Brian Friels’s four monologues from three characters tell very different versions of the same events.
Stephen Dillane is utterly believable as Frank, the charismatic, self mocking, untrustworthy Faith Healer who may or may not have the gift of healing and if so, has no understanding of it. He holds the stage quietly yet compellingly, eyeballing the audience with a mix of irony and shiftiness. You wouldn’t want to get too involved with this man but you might not be able to resist given the chance.
Ron Cook plays his manager Teddy, perhaps the most interesting character of the three: on the surface all cockney swagger as he tells his story while chain-drinking (as in opening up a new bottle of pale ale before he finishes the last one). But underneath the bluster is a warm, truthful and partly broken heart.
Gina Mckee plays Grace, Frank’s girlfriend, struggling to hold herself together as she spills her heart out in her seedy bedsit. She is perhaps the least developed of the three characters – an occupational hazard you might say for a female so utterly dependent on a rogue like Frank.
The sum of all these disparate parts is an absorbing story of interdependence, and the fascinations and dangers of charisma and a gift that may or may not exist, but which both enchances and destroys the lives of two of them and ends in desolation for the third.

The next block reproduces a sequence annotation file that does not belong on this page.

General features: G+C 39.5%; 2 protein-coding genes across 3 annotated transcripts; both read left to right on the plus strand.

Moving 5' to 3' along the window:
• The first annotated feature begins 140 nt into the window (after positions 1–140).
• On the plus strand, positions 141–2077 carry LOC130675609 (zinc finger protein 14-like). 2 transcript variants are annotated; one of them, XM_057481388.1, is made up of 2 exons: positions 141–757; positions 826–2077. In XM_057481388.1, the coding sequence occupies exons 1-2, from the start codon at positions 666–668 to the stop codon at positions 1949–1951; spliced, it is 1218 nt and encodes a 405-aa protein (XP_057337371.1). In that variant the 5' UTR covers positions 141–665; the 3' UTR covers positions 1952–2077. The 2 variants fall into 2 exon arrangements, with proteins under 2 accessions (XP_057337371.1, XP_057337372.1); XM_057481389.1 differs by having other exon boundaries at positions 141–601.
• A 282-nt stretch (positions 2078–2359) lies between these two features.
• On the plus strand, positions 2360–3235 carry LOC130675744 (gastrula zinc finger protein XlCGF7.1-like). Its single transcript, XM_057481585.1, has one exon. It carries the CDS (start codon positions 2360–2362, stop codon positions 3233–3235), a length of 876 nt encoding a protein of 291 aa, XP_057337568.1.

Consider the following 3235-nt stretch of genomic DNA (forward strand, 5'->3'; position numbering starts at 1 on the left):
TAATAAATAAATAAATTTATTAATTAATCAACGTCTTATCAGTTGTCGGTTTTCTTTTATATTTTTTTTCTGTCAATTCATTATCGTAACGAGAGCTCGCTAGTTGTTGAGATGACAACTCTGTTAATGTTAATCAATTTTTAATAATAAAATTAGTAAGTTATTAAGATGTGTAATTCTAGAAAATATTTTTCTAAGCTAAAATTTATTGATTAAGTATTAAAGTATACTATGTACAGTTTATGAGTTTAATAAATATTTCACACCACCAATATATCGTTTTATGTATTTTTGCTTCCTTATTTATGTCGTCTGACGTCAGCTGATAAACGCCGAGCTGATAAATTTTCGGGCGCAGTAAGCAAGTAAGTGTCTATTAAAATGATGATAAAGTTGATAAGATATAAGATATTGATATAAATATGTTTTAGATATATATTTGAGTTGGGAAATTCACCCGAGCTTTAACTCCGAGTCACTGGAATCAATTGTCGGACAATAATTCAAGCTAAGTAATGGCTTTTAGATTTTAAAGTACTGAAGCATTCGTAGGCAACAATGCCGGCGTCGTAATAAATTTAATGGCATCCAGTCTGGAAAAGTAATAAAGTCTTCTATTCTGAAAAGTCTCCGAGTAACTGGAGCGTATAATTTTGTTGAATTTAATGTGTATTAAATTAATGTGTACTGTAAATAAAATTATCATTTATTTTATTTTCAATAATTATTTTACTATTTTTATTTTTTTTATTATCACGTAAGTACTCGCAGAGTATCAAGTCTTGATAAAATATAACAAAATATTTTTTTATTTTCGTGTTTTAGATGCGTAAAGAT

The acting and directing (Lyndsay Turner) is all round impeccable. The staging by Es Devlin changes completely for each monologue, including the floor – from plain wood for Frank to lino for Grace to carpet for Teddy. Inbetween scenes a curtain of rain falls, rather unnecessarily I felt.
That quibble aside, it is the nearest thing to a perfect show you’re likely to see anywhere. To quote another play by another playwright – it is the Real Thing. Get a ticket if you possibly can. (Nothing, even at the Donmar, is impossible.)
Faith Healer runs at the Donmar Warehouse until 20 August. ww.donmarwarehouse.com